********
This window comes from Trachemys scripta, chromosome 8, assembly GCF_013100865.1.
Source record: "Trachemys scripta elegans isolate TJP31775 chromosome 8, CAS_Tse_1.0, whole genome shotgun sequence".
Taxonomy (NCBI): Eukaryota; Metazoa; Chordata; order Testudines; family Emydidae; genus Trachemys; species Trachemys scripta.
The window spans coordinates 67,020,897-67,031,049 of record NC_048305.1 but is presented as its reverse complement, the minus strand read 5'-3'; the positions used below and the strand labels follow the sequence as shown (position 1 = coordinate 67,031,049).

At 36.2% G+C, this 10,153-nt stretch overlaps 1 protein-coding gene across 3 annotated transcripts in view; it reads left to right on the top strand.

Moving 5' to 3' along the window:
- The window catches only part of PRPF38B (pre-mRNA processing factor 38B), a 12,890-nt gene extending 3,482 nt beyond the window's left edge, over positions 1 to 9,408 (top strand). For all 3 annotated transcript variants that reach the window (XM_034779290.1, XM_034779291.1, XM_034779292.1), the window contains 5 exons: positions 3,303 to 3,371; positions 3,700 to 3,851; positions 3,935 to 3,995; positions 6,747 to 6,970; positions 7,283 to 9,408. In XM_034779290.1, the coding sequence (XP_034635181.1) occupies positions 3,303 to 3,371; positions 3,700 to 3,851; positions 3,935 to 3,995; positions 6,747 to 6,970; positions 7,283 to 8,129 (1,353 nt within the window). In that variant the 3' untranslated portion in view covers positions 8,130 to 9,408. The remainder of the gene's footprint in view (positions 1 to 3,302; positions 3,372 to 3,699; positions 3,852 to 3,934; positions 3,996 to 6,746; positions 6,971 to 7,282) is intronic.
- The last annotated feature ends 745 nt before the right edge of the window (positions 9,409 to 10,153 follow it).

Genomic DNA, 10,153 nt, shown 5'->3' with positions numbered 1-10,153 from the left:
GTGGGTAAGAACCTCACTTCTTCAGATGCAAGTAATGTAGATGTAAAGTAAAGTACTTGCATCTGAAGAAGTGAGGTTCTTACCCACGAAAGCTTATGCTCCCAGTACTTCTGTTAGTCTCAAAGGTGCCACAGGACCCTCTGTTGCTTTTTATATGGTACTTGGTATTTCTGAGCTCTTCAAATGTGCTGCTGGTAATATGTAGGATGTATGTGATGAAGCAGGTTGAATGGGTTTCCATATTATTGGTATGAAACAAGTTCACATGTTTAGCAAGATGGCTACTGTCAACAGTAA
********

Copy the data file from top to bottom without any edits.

This window comes from Trachemys scripta, chromosome 8, assembly GCF_013100865.1.
Source record: "Trachemys scripta elegans isolate TJP31775 chromosome 8, CAS_Tse_1.0, whole genome shotgun sequence".
Taxonomy (NCBI): Eukaryota; Metazoa; Chordata; order Testudines; family Emydidae; genus Trachemys; species Trachemys scripta.
The window spans coordinates 67,020,897-67,031,049 of record NC_048305.1 but is presented as its reverse complement, the minus strand read 5'-3'; the positions used below and the strand labels follow the sequence as shown (position 1 = coordinate 67,031,049).

At 36.2% G+C, this 10,153-nt stretch overlaps 1 protein-coding gene across 3 annotated transcripts in view; it reads left to right on the top strand.

Moving 5' to 3' along the window:
- The window catches only part of PRPF38B (pre-mRNA processing factor 38B), a 12,890-nt gene extending 3,482 nt beyond the window's left edge, over positions 1 to 9,408 (top strand). For all 3 annotated transcript variants that reach the window (XM_034779290.1, XM_034779291.1, XM_034779292.1), the window contains 5 exons: positions 3,303 to 3,371; positions 3,700 to 3,851; positions 3,935 to 3,995; positions 6,747 to 6,970; positions 7,283 to 9,408. In XM_034779290.1, the coding sequence (XP_034635181.1) occupies positions 3,303 to 3,371; positions 3,700 to 3,851; positions 3,935 to 3,995; positions 6,747 to 6,970; positions 7,283 to 8,129 (1,353 nt within the window). In that variant the 3' untranslated portion in view covers positions 8,130 to 9,408. The remainder of the gene's footprint in view (positions 1 to 3,302; positions 3,372 to 3,699; positions 3,852 to 3,934; positions 3,996 to 6,746; positions 6,971 to 7,282) is intronic.
- The last annotated feature ends 745 nt before the right edge of the window (positions 9,409 to 10,153 follow it).

Genomic DNA, 10,153 nt, shown 5'->3' with positions numbered 1-10,153 from the left:
GTGGGTAAGAACCTCACTTCTTCAGATGCAAGTAATGTAGATGTAAAGTAAAGTACTTGCATCTGAAGAAGTGAGGTTCTTACCCACGAAAGCTTATGCTCCCAGTACTTCTGTTAGTCTCAAAGGTGCCACAGGACCCTCTGTTGCTTTTTATATGGTACTTGGTATTTCTGAGCTCTTCAAATGTGCTGCTGGTAATATGTAGGATGTATGTGATGAAGCAGGTTGAATGGGTTTCCATATTATTGGTATGAAACAAGTTCACATGTTTAGCAAGATGGCTACTGTCAACAGTAA